Petitioners then allege that '(t)he Legislature refused to appropriate said monies for increases in salaries of the academic employees . . .because of the existence of the political and social conditions in the . . . campuses and the disturbances and unrest engendered thereby, which resulted, at times, in force, violence, and unlawful practices by the students, and which the State Legislature arbitrarily and without any factual basis attributes to the action or inaction of the academic employees (and) (t)he sole reason for the Legislature's denial of the funds . . . was to punish the academic employees for the existence of the political and social conditions on state campuses which it wrongfully attributes to petitioners.'

Other allegations in the first and second causes of action are to the effect that the legislative refusal to make appropriations for the salary increases 'was not based upon any objective evidence'; that on June 30, 1970, the State of California had sufficient surplus funds to meet the salary increases; and had the appropriations been made, the salary-establishing authority '. . . would have adjusted the academic salaries in accordance with their establishment.'

The sole issue presented by the first and second causes of action is one of first impression in California: Does the legislative failure to appropriate funds for salary increases of public employees constitute 'punishment' within the meaning of the anti-attainder provisions of the federal and state constitutions?

The United States Constitution provides that 'No Bill of Attainder . . . shall be passed' (U.S.Const., art. I, § 9) and that 'No State shall . . . pass any Bill of Attainder' (U.S.Const., art. I, § 10). The Constitution of the State of California likewise states that 'No bill of attainder . . . shall ever be passed.' (Cal.Const., art. I, § 16).

Historically, a bill of attainder was a legislative act which, without a judicial trial, decreed punishment of death with consequences of forfeiture of property and 'corruption' or 'attaint' of the bloodline of the supposed wrongdoer; if the act imposed a lesser punishment than death, there was no 'attaint' and the bill was one of 'pains and penalties.' (See United States v. Lovett, 328 U.S. 303, 317, 66 S.Ct. 1073, 90 L.Ed. 1252 fn. 6; Coke, Commentary Upon Littleton (1st Am. ed. 1853), §§ 8.a, 134.b, note (1), 390.b, 391.a; 2 Blackstone, Commentaries (Cooley 4th ed. 1899), p. 1419.) It has been consistently held that '(w)ithin the meaning of the Constitution, bills of attainder include bills of pains and penalties.' (Cummings v. The State of Missouri, 71 U.S. 277, 323, 18 L.Ed. 356; see also United States v. Lovett, Supra, 328 U.S. 303, 315, 66 S.Ct. 1073; Ex parte Garland, 71 U.S. 333, 377, 18 L.Ed. 366.) In modern application the definition is that '(a) bill of attainder is "a legislative act which inflicts punishment without a judicial trial." (Citations.)' (Department of Social Welfare v. Gardiner, 94 Cal.App.2d 431, 433, 210 P.2d 855, 856.) Such '. . . legislative acts, no matter what their form, that apply either to named individuals or to easily ascertainable members of a group in such a way as to inflict punishment on them without a judicial trial are bills of attainder prohibited by the Constitution.' (United States v. Lovett, Supra, 328 U.S. at pp. 315--316, 66 S.Ct. at 1079.)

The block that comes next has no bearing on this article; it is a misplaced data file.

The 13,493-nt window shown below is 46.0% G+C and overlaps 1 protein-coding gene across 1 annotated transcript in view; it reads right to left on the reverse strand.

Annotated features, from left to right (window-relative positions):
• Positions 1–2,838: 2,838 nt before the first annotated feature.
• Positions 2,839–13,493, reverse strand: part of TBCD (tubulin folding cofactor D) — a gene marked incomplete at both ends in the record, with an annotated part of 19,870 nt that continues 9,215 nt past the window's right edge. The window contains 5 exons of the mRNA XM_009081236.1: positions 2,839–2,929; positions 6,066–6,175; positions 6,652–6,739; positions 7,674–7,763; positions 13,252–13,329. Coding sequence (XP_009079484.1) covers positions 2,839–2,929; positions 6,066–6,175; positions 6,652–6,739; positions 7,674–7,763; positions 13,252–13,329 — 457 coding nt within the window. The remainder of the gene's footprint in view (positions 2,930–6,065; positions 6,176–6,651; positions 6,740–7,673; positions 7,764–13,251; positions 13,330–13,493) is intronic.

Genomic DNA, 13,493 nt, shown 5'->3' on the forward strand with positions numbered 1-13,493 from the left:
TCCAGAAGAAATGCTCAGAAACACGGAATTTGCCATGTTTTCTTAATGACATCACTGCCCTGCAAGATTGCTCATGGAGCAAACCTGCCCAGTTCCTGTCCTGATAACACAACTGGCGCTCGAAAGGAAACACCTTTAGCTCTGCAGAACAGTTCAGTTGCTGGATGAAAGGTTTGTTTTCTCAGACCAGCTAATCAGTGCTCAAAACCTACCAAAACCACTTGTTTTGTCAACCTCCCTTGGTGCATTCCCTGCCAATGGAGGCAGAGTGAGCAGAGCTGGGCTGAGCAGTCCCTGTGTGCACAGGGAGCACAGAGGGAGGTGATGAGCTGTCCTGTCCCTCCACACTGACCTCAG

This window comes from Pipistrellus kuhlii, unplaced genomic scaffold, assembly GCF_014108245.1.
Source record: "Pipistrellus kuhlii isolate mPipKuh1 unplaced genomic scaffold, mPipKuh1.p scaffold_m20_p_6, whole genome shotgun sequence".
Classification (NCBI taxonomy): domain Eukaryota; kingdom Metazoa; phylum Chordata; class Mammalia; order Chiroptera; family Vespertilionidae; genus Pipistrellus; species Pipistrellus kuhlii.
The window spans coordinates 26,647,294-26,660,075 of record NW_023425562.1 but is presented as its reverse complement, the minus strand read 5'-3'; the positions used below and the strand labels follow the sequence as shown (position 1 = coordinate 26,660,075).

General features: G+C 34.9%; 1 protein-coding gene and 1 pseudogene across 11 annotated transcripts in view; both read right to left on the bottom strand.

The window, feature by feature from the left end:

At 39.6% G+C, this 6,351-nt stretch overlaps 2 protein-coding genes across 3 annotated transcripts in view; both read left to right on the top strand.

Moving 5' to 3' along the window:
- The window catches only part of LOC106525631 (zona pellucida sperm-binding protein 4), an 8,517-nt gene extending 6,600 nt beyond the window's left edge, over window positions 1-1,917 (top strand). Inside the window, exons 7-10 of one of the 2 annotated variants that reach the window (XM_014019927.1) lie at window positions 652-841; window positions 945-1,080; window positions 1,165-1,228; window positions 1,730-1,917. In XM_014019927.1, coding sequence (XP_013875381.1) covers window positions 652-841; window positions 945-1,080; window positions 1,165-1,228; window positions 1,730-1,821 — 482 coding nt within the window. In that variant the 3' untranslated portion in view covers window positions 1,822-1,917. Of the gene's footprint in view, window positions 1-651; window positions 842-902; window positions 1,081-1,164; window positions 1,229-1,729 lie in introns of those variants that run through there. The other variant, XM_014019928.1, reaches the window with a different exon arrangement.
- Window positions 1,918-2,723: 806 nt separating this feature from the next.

In asserting that item 247 2 of the California Budget Act of 1970 was an unconstitutional bill of attainder, petitioner exclusively rely on United States v. Lovett, Supra, 328 U.S. 303, 66 S.Ct. 1073, for the proposition that a legislative failure to appropriate funds for the salary or salaries of a named or identifiable public officer, employee or class of personnel constitutes punishment within the meaning of the constitutional anti-attainder provisions. But Lovett did not so hold. The Congressional statute declared unconstitutional by the United States Supreme Court in Lovett contemplated the existence of salary appropriations and expressly forbade their use as compensation for the personal services of certain named Government employees who were supposed 'subversives.' It purported permanently to bar such persons from any further federal employment, other than as jurors or military personnel, absent new presidential appointments of such persons confirmed by the United States Senate. This aspect of Lovett, which affirmed the Court of Claims, was expressly recognized in a concurring opinion of the trial court in Lovett v. United States, 66 F.Supp. 142 at p. 149, 104 Ct.Cl. 557 at p. 588, as follows: 'If Section 304 (of the Urgent Deficiency Appropriation Act of 1943) were a mere denial of appropriation, however unjust it might be, it could not be successfully questioned. But it does not stop with a mere denial of appropriation. It goes far beyond this. It forbids on a permanent basis employment in the future. It thus becomes a permanent legislative ban.'

The United States Supreme Court emphasized this same feature: 'Nor...